Why Does Sucking Make Babies So Happy? Woodmam

Sucking makes babies feel extraordinarily good for two reasons:

1. It satisfies their hunger—of course. Who doesn’t love to eat? Well, new babies love it so much that they pack away a milky meal eight to twelve times a day! For babies, all this eating means hours of pleasure from sucking, sucking, sucking.

Some people say that babies eat like “little pigs,” but even piggies have a hard time holding a candle to a baby. Every day, young infants “snort down” about three ounces of milk for every pound of their body weight. That’s equivalent to an adult drinking five gallons of whole milk a day, seven days a week. No wonder they need to eat so often.

2. It turns on their calming reflex. Babies suck to eat, but sucking is yet one more way prehistoric fetuses used to turn on their protective calming reflex and improve their chances of survival.

Sucking for food is called eating, and sucking for soothing is called non-nutritive sucking. If your baby is hungry she’ll probably only suck a pacifier for a minute before crying, as if to complain, “Hey, I ordered milk—not rubber!” However, if she just wants some comfort, she’ll happily suck on the pacifier for a good long while.

Can a Young Baby Suck Too Much?

Some authors warn parents not to let their babies suck “too much,” cautioning that sucking is habit-forming. (I wonder if, given the option, these experts would reach into your womb and pull your baby’s thumb right out of her mouth!) Fortunately, it’s impossible for young babies to suck too much. Sucking isn’t candy or an addiction; it’s a highly sophisticated, self-calming tool. It’s an integral part of the fourth trimester and one of your baby’s first steps toward self-reliance.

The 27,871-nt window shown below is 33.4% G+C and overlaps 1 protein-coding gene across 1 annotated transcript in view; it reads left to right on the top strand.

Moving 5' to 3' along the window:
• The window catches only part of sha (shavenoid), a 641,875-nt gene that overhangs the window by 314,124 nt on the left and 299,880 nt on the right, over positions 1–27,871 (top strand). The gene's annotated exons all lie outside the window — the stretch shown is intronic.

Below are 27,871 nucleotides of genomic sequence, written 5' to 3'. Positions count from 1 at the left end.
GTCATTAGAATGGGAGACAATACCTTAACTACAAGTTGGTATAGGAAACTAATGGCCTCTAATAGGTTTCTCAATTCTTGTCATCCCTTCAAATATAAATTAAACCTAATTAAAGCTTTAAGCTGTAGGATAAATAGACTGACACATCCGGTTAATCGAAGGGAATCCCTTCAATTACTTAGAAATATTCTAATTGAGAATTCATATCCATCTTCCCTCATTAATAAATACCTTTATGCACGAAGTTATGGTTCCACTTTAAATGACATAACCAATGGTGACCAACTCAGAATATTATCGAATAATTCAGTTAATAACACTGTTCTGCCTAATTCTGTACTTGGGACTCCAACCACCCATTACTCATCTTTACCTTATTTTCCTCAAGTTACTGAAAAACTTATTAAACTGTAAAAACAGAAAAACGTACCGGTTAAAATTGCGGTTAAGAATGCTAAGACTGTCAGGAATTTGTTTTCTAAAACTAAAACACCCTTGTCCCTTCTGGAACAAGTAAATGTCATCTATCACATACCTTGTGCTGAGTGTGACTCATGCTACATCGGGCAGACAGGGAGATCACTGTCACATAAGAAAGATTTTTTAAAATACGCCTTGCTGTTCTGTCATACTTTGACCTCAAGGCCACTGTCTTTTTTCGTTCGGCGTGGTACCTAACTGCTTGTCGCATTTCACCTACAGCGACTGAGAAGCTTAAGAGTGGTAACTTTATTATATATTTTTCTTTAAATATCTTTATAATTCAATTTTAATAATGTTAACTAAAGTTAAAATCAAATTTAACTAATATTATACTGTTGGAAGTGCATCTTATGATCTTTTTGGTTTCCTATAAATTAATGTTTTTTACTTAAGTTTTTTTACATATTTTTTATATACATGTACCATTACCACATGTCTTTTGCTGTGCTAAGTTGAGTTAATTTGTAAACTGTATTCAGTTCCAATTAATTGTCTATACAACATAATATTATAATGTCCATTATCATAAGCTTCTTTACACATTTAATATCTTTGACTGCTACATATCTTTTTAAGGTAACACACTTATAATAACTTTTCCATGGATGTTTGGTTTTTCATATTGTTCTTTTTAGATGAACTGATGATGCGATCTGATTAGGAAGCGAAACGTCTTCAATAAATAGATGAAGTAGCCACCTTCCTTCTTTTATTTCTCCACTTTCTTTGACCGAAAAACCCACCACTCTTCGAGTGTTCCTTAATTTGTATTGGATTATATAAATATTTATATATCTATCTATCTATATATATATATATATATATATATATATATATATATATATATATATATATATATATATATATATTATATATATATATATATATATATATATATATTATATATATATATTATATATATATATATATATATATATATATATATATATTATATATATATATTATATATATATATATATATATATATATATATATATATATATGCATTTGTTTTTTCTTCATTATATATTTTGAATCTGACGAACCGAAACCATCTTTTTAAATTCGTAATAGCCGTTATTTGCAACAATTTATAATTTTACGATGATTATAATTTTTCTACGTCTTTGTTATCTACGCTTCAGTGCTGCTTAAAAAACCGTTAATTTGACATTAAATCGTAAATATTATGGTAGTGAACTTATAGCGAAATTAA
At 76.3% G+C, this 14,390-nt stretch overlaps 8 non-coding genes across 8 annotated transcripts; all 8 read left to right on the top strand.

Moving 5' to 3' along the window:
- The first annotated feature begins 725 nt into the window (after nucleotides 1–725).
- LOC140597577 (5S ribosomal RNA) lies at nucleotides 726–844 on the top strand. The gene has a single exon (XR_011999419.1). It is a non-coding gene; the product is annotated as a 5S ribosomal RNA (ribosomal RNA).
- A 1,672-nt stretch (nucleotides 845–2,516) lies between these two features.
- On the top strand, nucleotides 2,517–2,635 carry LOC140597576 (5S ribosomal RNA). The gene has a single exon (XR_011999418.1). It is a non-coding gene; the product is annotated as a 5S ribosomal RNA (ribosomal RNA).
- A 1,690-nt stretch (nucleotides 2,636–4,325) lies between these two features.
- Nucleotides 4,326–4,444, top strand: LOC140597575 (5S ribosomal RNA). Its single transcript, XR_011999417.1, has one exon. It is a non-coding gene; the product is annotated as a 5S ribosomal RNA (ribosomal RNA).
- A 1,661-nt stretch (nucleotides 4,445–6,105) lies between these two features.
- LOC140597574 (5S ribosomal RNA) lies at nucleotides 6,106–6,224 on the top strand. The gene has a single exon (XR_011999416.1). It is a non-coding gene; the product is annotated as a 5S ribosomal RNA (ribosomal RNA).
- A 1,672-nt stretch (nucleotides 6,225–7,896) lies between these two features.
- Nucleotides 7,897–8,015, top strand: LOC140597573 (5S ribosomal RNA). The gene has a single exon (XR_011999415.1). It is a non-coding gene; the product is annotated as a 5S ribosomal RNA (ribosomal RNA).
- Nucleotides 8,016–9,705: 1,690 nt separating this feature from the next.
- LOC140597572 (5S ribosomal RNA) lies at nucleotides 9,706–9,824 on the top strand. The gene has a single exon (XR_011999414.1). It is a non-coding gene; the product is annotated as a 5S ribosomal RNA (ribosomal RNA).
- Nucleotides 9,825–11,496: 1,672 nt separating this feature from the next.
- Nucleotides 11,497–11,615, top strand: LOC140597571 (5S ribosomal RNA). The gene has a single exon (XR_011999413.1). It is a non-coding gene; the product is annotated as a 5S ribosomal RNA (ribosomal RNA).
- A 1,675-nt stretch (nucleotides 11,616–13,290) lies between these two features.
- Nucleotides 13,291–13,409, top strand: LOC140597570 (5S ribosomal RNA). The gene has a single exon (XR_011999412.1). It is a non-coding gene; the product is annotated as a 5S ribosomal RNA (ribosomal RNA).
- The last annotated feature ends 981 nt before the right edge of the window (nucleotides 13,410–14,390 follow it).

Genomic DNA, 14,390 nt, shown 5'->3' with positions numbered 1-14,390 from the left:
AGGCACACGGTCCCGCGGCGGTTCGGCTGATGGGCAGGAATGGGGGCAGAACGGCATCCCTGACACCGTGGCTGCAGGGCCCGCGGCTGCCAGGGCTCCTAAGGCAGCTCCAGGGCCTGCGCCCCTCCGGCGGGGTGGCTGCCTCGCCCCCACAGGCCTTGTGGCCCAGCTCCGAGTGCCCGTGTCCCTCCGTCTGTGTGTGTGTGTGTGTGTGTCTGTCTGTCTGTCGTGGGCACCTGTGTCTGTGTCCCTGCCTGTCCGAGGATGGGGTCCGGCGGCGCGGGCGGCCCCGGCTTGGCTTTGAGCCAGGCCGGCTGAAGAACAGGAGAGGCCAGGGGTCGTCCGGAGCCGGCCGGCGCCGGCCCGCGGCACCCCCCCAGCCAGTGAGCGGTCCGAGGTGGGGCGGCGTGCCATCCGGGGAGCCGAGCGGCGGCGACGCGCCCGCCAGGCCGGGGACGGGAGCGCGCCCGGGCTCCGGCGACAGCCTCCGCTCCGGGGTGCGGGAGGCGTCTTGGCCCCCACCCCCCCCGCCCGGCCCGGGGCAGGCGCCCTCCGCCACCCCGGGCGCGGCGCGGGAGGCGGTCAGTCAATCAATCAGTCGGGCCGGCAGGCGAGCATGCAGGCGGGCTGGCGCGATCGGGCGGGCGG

The same deep calm that’s activated in your baby’s brain by sucking can also be switched on in the brains of older kids and adults by other “sucking” experiences, such as lollipop licking, cigarette smoking, and nail biting. (No wonder psychologists compare cigar smoking to thumb sucking!)

Many studies have shown that non-nutritive sucking is healthy for babies. It’s like vitamin S! It lessens stress (blood pressure, heart rate, etc.) and can stimulate the release of natural pain-relieving chemicals in a baby’s brain that decrease suffering from shots, blood tests, or circumcisions. Scientists have also found that premature babies who suck pacifiers grow faster, and full-term babies who are “paci” suckers have a lower risk of SIDS.

Once Upon a Time: How Parents Have Used Sucking in Other Times and Cultures

Have you ever noticed how nicely your baby falls asleep while sucking? Most babies just soften like melted butter. Of course, mothers throughout time have traditionally satisfied their infants’ need to suck the old-fashioned way, with the breast. Mother’s milk is the center of an infant’s world—which is why some people even refer to breast-feeding moms as Earth Mothers.

But, rather than Earth Mother, I think a breast-feeding mom should be called Galactic Goddess! That’s because the ancient Greeks invented the words galaxy and galactic out of their word gala, meaning milk. Legend said that the stars in the heavens came from milk spraying out of the breasts of the goddess Juno, which is also why we call our galaxy the Milky Way.

For mothers from tribes like the Efé of Zaire and the !Kung San of Botswana, sucking is usually the first solution they try to calm their babies. At the least little squawk, these moms plunk their babies onto the boob thirty, forty, one hundred times a day!

In past centuries, it was common in some cultures to put sugar inside a rag for babies to suck on. Sometimes this “sugar teat” was dunked in brandy if a baby was particularly fussy. My friend Celia, raised in Russia in the 1920s, remembers that her neighbors, unable to afford sugar, instead offered colicky babies a small piece of chewed-up bread wrapped in a thin cloth.

As rubber nipples for bottles became popular in the early 1900s, so did rubber pacifiers for sucking on. The English called these “dummies,” choosing this name not because a baby looked dumb with a pacifier in the mouth, but because these little rubber teats silenced cries so quickly.
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